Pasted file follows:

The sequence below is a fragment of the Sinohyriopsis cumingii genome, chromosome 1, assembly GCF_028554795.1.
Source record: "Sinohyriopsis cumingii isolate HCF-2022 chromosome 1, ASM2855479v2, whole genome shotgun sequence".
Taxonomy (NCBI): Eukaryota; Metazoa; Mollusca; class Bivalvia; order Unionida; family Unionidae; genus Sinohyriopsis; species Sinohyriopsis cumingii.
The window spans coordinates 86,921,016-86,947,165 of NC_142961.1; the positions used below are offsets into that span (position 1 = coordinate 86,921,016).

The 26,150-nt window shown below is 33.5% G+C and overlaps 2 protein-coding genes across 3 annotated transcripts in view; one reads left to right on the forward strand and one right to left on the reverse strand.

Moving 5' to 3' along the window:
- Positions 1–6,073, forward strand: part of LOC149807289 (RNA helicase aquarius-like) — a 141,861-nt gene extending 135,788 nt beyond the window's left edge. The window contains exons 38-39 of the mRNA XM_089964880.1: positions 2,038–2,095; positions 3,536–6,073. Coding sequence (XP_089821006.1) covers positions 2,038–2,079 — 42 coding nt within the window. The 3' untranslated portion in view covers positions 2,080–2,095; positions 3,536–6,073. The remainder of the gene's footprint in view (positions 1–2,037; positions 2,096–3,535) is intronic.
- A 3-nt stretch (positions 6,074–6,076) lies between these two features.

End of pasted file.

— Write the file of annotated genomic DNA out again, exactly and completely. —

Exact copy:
The sequence below is a fragment of the Sinohyriopsis cumingii genome, chromosome 1, assembly GCF_028554795.1.
Source record: "Sinohyriopsis cumingii isolate HCF-2022 chromosome 1, ASM2855479v2, whole genome shotgun sequence".
Taxonomy (NCBI): Eukaryota; Metazoa; Mollusca; class Bivalvia; order Unionida; family Unionidae; genus Sinohyriopsis; species Sinohyriopsis cumingii.
The window spans coordinates 86,921,016-86,947,165 of NC_142961.1; the positions used below are offsets into that span (position 1 = coordinate 86,921,016).

The 26,150-nt window shown below is 33.5% G+C and overlaps 2 protein-coding genes across 3 annotated transcripts in view; one reads left to right on the forward strand and one right to left on the reverse strand.

Moving 5' to 3' along the window:
- Positions 1–6,073, forward strand: part of LOC149807289 (RNA helicase aquarius-like) — a 141,861-nt gene extending 135,788 nt beyond the window's left edge. The window contains exons 38-39 of the mRNA XM_089964880.1: positions 2,038–2,095; positions 3,536–6,073. Coding sequence (XP_089821006.1) covers positions 2,038–2,079 — 42 coding nt within the window. The 3' untranslated portion in view covers positions 2,080–2,095; positions 3,536–6,073. The remainder of the gene's footprint in view (positions 1–2,037; positions 2,096–3,535) is intronic.
- A 3-nt stretch (positions 6,074–6,076) lies between these two features.